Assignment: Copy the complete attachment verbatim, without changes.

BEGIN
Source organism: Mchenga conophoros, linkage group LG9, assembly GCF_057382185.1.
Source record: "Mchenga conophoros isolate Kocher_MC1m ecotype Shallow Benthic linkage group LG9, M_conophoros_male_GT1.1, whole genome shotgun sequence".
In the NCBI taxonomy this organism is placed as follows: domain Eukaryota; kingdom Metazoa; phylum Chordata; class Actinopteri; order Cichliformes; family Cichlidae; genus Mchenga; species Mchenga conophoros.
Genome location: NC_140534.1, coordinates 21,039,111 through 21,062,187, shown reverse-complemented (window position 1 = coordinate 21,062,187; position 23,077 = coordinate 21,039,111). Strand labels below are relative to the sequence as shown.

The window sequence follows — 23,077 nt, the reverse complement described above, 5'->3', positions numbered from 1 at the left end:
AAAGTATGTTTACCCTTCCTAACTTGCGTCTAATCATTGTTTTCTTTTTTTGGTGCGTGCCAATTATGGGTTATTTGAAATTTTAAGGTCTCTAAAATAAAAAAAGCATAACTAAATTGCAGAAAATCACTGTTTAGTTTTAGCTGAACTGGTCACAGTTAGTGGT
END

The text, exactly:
Source organism: Mchenga conophoros, linkage group LG9, assembly GCF_057382185.1.
Source record: "Mchenga conophoros isolate Kocher_MC1m ecotype Shallow Benthic linkage group LG9, M_conophoros_male_GT1.1, whole genome shotgun sequence".
In the NCBI taxonomy this organism is placed as follows: domain Eukaryota; kingdom Metazoa; phylum Chordata; class Actinopteri; order Cichliformes; family Cichlidae; genus Mchenga; species Mchenga conophoros.
Genome location: NC_140534.1, coordinates 21,039,111 through 21,062,187, shown reverse-complemented (window position 1 = coordinate 21,062,187; position 23,077 = coordinate 21,039,111). Strand labels below are relative to the sequence as shown.

The window sequence follows — 23,077 nt, the reverse complement described above, 5'->3', positions numbered from 1 at the left end:
AAAGTATGTTTACCCTTCCTAACTTGCGTCTAATCATTGTTTTCTTTTTTTGGTGCGTGCCAATTATGGGTTATTTGAAATTTTAAGGTCTCTAAAATAAAAAAAGCATAACTAAATTGCAGAAAATCACTGTTTAGTTTTAGCTGAACTGGTCACAGTTAGTGGT